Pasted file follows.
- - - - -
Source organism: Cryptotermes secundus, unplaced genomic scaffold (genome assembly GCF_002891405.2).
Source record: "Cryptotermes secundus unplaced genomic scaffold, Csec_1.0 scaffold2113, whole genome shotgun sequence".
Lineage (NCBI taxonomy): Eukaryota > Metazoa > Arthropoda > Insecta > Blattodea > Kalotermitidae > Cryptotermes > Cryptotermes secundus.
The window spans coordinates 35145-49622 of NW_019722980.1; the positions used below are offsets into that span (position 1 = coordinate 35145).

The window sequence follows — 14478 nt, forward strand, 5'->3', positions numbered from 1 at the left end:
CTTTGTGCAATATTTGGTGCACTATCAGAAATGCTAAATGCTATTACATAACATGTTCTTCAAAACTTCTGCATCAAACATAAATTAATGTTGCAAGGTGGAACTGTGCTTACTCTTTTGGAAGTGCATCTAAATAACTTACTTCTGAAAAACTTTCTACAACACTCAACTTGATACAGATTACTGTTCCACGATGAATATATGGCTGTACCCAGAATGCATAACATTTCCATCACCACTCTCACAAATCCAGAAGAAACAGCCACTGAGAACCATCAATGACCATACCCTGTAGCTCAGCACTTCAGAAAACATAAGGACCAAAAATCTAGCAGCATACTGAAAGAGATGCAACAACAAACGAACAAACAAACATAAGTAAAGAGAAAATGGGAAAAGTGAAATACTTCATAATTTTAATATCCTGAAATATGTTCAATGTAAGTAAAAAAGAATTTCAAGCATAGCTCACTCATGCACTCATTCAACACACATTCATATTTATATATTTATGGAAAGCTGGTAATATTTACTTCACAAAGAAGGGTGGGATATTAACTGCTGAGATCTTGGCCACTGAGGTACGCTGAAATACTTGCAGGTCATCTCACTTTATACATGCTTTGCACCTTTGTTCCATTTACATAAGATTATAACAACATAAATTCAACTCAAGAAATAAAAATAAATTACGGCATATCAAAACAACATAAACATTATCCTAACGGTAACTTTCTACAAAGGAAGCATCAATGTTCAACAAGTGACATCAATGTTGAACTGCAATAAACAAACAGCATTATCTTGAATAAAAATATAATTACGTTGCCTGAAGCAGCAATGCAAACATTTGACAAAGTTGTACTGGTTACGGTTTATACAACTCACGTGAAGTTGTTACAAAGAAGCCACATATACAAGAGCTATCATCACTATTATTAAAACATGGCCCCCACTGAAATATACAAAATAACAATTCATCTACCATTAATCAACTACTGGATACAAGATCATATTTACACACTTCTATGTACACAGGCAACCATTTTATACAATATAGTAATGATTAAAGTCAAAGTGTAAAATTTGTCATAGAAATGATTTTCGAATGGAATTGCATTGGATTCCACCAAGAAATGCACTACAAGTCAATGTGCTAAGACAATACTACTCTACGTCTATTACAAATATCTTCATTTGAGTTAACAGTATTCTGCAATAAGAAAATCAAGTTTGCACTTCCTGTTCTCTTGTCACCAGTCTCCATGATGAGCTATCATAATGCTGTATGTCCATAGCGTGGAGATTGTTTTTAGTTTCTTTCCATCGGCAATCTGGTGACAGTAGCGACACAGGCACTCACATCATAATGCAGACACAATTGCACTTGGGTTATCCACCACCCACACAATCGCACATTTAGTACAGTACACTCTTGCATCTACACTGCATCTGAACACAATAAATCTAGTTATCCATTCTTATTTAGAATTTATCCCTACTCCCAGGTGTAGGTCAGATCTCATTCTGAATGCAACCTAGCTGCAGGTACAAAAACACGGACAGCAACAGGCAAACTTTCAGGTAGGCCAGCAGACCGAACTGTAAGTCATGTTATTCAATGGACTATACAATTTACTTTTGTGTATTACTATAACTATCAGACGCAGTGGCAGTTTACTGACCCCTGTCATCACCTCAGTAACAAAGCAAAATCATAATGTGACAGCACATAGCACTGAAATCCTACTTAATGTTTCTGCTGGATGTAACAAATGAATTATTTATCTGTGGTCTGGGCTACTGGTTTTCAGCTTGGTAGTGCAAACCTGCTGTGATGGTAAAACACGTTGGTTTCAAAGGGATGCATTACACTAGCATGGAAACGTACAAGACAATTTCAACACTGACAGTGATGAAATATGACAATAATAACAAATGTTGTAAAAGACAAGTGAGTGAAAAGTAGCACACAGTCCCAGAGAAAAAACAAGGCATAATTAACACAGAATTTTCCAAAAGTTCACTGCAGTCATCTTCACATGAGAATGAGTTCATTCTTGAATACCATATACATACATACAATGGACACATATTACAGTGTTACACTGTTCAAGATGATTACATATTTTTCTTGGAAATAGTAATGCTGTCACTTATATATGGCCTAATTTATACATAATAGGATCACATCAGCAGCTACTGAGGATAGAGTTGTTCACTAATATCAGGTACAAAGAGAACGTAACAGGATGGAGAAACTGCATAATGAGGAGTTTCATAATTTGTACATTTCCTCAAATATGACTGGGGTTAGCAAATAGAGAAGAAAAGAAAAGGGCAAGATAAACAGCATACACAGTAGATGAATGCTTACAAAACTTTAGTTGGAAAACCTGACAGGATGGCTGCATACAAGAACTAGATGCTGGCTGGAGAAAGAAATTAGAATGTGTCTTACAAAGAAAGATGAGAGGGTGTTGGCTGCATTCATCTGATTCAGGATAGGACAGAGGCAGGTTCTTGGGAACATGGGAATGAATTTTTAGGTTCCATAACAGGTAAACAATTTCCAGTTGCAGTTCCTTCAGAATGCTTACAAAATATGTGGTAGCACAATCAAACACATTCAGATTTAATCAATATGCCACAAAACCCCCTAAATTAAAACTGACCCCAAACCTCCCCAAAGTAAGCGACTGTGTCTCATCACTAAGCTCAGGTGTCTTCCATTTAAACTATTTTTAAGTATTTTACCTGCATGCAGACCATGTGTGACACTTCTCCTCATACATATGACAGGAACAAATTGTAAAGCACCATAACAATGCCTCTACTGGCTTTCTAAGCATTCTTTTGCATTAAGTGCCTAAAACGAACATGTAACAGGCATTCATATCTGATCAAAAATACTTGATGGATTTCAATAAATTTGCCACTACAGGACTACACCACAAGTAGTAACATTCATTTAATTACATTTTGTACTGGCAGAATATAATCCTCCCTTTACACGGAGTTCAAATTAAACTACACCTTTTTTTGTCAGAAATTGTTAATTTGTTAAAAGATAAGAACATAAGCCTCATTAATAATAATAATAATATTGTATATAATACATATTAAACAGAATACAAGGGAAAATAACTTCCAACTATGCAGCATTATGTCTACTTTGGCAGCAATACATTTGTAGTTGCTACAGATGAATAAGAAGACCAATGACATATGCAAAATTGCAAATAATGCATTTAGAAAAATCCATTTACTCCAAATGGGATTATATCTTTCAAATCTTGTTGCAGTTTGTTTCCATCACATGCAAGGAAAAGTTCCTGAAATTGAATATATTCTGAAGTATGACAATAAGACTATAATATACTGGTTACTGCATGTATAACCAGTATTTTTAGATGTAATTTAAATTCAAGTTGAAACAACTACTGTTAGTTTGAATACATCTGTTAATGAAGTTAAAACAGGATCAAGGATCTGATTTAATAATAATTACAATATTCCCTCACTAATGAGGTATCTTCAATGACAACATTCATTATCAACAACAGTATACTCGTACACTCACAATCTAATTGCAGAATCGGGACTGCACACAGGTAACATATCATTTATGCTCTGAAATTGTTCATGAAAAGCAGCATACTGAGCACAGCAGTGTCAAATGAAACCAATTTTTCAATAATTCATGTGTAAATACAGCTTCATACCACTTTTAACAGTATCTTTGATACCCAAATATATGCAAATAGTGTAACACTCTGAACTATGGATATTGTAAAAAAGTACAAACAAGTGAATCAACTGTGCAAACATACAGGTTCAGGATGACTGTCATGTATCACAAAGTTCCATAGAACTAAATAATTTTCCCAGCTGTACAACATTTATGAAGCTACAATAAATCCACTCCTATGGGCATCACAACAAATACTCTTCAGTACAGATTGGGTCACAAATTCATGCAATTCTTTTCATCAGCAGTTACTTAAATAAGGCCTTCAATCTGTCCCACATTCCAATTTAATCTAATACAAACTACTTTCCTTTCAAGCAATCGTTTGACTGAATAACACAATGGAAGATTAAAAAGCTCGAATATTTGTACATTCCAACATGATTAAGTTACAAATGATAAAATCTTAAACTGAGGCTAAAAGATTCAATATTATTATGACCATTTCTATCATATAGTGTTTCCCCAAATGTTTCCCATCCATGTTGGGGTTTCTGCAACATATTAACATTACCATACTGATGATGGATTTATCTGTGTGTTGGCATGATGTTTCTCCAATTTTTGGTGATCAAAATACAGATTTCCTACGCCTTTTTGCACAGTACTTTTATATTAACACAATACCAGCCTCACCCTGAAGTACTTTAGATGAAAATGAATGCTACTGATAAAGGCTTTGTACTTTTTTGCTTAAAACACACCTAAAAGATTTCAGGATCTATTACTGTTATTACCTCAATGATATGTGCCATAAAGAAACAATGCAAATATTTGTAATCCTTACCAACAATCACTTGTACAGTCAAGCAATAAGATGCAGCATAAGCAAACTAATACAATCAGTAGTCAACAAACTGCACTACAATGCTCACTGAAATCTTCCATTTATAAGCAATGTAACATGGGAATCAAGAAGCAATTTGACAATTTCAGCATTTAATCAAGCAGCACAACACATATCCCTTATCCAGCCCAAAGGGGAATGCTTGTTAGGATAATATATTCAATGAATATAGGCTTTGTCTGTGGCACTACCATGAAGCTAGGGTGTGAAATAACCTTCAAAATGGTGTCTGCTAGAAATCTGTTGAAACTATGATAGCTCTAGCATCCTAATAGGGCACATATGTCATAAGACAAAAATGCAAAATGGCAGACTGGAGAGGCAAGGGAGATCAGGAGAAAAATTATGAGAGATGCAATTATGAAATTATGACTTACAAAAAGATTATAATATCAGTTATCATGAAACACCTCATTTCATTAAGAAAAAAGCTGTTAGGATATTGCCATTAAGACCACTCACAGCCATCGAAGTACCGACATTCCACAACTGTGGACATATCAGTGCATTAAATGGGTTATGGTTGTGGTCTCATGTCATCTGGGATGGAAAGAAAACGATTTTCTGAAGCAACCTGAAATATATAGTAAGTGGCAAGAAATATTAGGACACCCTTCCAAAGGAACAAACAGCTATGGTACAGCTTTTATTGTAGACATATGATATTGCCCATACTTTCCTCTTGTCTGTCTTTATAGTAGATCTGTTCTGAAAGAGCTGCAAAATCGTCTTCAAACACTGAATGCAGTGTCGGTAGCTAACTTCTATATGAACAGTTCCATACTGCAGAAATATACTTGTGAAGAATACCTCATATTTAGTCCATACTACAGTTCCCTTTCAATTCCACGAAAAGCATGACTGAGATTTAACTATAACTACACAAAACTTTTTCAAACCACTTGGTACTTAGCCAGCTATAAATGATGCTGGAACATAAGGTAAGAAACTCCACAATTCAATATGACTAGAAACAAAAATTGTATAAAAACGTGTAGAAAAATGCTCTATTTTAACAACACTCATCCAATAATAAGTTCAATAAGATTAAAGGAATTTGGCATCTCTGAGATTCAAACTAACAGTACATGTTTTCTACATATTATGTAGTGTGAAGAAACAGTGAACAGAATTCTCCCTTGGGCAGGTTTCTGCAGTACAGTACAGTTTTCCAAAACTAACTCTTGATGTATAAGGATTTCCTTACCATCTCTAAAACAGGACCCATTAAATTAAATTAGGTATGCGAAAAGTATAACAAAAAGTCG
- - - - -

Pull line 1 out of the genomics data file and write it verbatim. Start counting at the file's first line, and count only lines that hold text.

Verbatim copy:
Source organism: Cryptotermes secundus, unplaced genomic scaffold (genome assembly GCF_002891405.2).